Iris Warner was certainly a fountain of original ideas and was eager to share her wide knowledge of Yukon history with everyone. Her influence was amazing!
I still cherish a copy of her short book Old Crow Yukon: Perimeter of Paradise, c. 1970, one of the first publications locally printed and marketed by the Star. Rereading it today, one is fascinated by the vigorous lifestyle and the pure northerness of Old Crow at that time. She covered the ancient Kutchin history, up to the 1970s. By then the community had a population of 212 people, who were outnumbered by dogs.
It contained gems of information about the trapping in Crow Flats and the wealth generated by the muskrat trapping after the Second World War. One year, 45,000 pelts were harvested at $2 each. There are photos of the well-dressed people wearing unique parkas trimmed with wolverine and beads, and of the first ski program by Father Mouchet.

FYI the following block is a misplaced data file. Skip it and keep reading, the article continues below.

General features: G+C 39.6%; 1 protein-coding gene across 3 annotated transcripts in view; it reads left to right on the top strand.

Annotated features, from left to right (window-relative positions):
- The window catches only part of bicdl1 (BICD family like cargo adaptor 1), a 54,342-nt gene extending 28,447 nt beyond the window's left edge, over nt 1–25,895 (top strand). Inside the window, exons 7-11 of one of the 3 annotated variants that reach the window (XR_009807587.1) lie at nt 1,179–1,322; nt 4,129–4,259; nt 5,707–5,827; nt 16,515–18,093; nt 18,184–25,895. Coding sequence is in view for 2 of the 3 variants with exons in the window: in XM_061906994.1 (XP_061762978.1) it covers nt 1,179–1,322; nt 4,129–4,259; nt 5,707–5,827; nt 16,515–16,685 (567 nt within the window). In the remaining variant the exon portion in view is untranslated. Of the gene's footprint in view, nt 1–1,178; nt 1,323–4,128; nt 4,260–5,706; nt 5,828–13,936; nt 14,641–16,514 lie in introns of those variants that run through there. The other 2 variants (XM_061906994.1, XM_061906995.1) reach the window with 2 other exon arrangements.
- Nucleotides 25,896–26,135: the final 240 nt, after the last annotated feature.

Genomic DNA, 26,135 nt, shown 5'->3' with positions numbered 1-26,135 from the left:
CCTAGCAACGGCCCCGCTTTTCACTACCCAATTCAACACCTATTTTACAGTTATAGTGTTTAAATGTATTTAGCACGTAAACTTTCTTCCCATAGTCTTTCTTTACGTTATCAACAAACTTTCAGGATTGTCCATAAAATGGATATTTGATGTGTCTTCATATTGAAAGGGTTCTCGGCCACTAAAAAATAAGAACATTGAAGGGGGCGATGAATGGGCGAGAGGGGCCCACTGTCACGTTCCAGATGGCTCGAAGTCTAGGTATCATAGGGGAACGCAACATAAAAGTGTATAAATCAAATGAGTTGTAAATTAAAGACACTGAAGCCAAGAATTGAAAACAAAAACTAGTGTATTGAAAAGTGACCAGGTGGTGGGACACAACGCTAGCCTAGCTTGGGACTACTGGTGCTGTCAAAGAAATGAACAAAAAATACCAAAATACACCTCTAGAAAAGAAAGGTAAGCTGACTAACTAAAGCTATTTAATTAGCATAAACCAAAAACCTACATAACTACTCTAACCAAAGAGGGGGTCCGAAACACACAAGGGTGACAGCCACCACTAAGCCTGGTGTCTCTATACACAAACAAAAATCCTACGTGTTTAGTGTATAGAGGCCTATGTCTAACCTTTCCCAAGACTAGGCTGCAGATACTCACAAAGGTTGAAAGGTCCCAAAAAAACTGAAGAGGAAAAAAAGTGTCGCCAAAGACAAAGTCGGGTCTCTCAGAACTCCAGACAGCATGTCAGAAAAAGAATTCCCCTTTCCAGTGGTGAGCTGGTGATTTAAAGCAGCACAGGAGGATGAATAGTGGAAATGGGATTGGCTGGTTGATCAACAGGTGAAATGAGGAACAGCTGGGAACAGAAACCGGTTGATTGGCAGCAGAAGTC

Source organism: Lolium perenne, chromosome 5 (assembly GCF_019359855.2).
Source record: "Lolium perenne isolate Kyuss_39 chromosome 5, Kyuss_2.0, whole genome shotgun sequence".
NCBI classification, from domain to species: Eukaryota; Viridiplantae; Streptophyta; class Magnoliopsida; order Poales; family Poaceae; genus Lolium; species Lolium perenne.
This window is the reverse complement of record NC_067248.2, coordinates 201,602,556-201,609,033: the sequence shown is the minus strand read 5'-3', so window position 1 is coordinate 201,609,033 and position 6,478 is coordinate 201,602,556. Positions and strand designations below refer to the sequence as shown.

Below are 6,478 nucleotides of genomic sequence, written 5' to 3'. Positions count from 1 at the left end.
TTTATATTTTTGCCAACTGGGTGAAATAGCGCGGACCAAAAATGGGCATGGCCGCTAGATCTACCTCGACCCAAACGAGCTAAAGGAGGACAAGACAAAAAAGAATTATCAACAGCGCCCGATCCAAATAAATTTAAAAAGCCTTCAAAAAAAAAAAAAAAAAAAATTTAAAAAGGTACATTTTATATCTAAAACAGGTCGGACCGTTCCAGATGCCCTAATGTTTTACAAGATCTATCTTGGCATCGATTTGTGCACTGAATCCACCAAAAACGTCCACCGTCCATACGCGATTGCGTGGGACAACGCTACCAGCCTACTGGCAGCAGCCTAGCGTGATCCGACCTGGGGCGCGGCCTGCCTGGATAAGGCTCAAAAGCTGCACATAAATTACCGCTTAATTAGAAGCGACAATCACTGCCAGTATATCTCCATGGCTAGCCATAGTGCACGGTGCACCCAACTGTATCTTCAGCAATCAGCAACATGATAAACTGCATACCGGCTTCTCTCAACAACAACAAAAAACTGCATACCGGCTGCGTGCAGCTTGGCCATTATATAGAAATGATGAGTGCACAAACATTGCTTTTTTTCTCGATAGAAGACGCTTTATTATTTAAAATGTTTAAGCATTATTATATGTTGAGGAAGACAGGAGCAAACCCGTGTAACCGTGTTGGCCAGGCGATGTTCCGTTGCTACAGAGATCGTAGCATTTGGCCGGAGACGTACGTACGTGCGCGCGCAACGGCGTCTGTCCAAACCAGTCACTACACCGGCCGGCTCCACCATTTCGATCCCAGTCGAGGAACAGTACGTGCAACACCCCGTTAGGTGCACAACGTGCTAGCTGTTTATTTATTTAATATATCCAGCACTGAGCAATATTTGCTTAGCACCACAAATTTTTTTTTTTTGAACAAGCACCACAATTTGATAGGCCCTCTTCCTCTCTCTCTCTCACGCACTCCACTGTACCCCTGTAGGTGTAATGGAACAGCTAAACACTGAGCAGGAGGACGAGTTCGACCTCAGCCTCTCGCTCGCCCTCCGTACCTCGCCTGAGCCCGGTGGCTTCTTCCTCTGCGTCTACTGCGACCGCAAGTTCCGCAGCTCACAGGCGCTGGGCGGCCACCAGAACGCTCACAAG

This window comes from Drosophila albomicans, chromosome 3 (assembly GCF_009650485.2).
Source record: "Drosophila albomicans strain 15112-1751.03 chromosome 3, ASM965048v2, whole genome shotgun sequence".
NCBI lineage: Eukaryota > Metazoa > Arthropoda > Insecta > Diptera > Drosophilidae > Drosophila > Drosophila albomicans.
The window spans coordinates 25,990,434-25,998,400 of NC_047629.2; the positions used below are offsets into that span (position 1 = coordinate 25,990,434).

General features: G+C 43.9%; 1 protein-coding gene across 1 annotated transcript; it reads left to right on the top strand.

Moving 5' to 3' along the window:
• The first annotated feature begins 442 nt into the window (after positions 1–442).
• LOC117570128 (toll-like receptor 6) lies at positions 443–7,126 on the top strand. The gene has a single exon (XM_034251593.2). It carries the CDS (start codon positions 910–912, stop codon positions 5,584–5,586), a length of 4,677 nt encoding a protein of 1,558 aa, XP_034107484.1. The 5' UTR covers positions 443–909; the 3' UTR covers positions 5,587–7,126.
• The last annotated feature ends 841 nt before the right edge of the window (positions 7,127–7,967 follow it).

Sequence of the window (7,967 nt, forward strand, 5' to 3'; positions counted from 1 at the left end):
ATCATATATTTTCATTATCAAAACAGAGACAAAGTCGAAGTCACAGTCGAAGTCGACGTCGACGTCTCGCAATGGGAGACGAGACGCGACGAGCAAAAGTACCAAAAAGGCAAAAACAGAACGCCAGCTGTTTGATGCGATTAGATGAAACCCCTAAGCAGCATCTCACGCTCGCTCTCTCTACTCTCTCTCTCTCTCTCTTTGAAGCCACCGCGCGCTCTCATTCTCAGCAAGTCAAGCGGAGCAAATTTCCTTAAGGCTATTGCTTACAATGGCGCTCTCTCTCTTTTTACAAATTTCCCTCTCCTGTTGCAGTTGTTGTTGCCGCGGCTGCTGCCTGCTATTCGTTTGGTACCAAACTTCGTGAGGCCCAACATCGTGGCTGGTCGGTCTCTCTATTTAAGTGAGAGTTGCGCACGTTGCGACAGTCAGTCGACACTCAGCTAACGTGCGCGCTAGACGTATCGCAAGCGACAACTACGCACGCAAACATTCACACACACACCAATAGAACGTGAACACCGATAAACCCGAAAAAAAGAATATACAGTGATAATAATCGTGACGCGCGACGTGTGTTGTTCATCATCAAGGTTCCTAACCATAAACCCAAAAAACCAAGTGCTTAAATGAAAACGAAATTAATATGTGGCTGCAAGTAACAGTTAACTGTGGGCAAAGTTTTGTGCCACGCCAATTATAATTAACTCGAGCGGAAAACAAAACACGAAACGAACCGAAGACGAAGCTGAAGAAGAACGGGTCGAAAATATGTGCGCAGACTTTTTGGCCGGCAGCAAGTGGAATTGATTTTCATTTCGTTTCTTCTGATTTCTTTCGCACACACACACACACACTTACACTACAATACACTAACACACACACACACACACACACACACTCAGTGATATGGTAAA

After the Warners moved to Salt Spring Island in 1981, Iris continued to take a sharp interest in events in the Yukon. In 1992, the year of the 50th anniversary of the building of the Alaska Highway, she wrote to the committee suggesting that an art show be put on at the art centre featuring paintings and drawings by Canadian war artists who were brought up to paint the Alaska Highway Project. A wonderful idea! And who else would have thought of that!
The work had been stored unseen for many years in the Canadian War Museum in Ottawa and the National Gallery of Canada.